My neighbor and friend just acquired a 1939 COE GMC in remarkable condition, has very little surface rust, no windows and is about 98% complete. He hasn't decided if he wants to leave it stock or improve it for a car hauler, Have any of you purchased cut flat glass for a glass shop? Any other recommendations? Anyone have any sheet metal parts (trim around windshield mostly) or know of a source/alternative? TIA, Shack
Flat glass is relatively inexpensive. Normally they use the old window for a pattern on old vehicles where they don't have the pattern in stock. That could be a problem if you don't have an old window. You might have to make your own pattern. Or they might have it, no problem. Check around the shops near you, see what they say. They might recommend an 'old' shop that can help. You will need the metal tracks so they can be mounted on the glass.
1962 K10 short step side, much modified for rally 1969 T50 fire truck, almost nos, needs a few things
OK, If your friend is wanting to build a car hauler, here is the best advice I can offer. I have a 1939 Chevy COE 1 ton hot rod. Still all one ton, but up-graded. First, yes he will need to tell the glass provider weather he is going stock or going electric. The glass will be sized different. Only the doors will be different. The windshield can be changed to a one piece glass if he doesn't want to keep the crank.out windshields. But if he is building something to drive every day & make a hauler, the best way will be to go find a complete 1 or 2 ton GM stepvan for a Donner, like a bread truck or moving van, one he can drive & be sure it is road ready. If GMC was made by GM you will find that his frame is a P30 frame. GM still uses the P30 frame rails on big trucks. It doesn't matter if the Donner is longer than he needs, the rails can be shortened out back. He can sit his cab & pedestal right on a newer frame & everything will bolt right up. Use the Donner's gauge panel in his dash, wire it up & drive away with a newer independent front suspension with disc brakes, a V8 & complete drive train that matches. He will save money time & headaches trying to figure what will work together best. When it comes time to replace parts, he won't have aftermarket mix match parts to look for. I wish I had gotten a complete driver Donner. I found a 1980 Chevy stepvan frame & front-end to started my build. First thing I found was that if I had wanted my truck to sit stock on the frame, all I would had needed was to keep the pedestal on my cab & sit it on the Donner frane, some of the bolt holes in the frame were even in the right place. My truck was originally a short 107" wheel base tow truck. It's still a short 1 ton tow truck but with no boom yet. I wanted it to sit just off the ground. So I did away with the 10" pedestal & built a tilt cab sub frame. I added air ride all around, 4 bags in the rear to haul the weight. It still has dully wheels & sits 2" off the ground. Because of all my changes I'm still working out bugs but it will work in the end. Find a complete driver Donner truck...... I once spoke with a old COE builder that builds trucks for a living. He uses Isuzu NPA trucks as Donner's & say's they work good?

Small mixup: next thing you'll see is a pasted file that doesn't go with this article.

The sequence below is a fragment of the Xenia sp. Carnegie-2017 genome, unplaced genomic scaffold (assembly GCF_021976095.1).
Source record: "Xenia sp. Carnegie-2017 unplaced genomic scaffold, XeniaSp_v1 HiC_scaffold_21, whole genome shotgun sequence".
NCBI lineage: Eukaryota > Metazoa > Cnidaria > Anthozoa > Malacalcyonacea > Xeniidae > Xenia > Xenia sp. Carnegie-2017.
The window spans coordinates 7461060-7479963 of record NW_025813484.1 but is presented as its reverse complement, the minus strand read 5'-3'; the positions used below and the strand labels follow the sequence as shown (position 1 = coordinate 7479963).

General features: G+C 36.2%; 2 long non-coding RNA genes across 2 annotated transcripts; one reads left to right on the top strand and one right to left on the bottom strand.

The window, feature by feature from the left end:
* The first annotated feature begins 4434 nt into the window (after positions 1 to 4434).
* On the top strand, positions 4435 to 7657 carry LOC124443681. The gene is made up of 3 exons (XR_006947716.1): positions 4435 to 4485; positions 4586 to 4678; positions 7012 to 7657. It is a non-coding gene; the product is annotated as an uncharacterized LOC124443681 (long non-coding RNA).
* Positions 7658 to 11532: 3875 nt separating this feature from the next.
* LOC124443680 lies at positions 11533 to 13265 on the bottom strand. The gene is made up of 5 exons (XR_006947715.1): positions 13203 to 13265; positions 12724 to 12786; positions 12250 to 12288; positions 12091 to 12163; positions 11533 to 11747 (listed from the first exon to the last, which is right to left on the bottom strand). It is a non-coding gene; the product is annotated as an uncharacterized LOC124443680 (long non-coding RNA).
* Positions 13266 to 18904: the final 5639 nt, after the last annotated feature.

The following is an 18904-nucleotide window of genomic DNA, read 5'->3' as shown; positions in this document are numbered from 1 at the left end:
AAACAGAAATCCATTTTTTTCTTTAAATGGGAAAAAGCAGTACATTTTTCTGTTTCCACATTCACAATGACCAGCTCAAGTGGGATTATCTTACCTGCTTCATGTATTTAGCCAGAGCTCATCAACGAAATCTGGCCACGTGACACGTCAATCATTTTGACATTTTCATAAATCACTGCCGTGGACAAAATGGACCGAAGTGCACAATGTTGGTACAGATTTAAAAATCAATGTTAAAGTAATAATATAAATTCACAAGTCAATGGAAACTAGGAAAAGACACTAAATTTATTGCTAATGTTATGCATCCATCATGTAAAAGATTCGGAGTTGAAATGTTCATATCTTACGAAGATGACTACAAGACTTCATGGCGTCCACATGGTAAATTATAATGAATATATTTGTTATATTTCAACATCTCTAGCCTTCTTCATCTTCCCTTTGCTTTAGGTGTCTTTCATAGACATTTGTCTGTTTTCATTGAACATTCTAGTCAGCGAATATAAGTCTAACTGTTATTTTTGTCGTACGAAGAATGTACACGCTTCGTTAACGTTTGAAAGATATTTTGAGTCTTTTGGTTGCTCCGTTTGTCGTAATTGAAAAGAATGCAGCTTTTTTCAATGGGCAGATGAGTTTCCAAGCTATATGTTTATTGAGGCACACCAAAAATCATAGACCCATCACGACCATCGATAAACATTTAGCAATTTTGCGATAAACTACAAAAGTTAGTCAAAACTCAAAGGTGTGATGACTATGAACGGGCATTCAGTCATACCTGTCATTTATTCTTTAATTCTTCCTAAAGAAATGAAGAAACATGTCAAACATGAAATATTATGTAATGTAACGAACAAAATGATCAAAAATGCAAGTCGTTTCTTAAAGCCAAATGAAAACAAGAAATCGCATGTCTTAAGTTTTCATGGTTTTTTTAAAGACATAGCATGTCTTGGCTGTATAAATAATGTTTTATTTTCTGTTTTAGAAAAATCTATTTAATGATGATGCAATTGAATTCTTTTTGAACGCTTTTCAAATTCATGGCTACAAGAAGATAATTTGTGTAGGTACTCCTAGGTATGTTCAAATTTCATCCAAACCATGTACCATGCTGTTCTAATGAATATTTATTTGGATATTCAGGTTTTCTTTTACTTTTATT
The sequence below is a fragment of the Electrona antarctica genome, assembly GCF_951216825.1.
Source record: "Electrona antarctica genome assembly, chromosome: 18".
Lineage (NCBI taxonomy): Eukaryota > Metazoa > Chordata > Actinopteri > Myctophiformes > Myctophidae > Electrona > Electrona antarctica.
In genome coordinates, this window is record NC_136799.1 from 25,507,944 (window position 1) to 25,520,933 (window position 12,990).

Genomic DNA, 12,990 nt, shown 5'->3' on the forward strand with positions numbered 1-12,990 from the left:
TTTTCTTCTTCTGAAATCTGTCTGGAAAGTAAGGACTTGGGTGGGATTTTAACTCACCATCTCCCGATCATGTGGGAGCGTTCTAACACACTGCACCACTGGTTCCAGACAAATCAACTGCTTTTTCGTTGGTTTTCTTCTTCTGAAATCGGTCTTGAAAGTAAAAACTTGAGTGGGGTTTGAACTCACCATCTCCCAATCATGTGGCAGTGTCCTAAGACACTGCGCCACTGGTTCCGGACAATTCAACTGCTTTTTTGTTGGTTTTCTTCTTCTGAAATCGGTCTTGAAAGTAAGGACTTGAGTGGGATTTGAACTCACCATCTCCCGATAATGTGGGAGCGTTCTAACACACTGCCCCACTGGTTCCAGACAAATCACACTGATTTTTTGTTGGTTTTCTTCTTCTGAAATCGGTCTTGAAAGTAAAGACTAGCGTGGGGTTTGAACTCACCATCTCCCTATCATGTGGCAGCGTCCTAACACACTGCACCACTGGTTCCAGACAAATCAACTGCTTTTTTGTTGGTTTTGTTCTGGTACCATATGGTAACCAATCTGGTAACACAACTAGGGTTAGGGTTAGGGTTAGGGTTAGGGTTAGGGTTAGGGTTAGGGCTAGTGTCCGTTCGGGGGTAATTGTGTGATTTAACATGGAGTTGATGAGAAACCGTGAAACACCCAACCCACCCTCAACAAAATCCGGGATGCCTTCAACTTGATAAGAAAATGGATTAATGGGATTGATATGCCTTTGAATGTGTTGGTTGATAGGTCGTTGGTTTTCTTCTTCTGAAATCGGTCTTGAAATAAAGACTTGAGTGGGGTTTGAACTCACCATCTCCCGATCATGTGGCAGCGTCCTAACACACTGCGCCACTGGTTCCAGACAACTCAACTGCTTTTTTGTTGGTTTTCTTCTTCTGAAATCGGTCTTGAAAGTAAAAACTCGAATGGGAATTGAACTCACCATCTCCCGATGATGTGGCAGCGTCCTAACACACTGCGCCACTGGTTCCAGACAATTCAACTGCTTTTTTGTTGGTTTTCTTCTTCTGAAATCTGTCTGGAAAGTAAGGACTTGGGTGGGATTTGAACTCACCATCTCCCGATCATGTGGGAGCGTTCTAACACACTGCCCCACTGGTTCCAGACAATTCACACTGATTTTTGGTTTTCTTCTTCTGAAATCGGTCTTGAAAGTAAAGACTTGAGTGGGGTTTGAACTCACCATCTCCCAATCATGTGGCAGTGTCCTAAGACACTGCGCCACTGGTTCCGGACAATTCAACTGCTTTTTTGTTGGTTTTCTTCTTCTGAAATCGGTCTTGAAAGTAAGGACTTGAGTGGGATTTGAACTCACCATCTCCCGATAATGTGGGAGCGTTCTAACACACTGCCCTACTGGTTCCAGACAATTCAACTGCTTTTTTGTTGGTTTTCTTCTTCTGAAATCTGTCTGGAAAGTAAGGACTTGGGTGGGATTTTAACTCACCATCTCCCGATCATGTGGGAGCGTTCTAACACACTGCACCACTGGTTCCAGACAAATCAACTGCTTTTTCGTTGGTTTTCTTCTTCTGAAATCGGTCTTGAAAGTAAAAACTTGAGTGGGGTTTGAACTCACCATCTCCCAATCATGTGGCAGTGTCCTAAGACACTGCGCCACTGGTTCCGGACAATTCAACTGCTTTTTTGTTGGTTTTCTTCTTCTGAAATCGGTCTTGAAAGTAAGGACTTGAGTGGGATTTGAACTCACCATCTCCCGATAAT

Last edited by OLDSCHOOL CHEV; Sat Dec 28 2019 08:21 PM.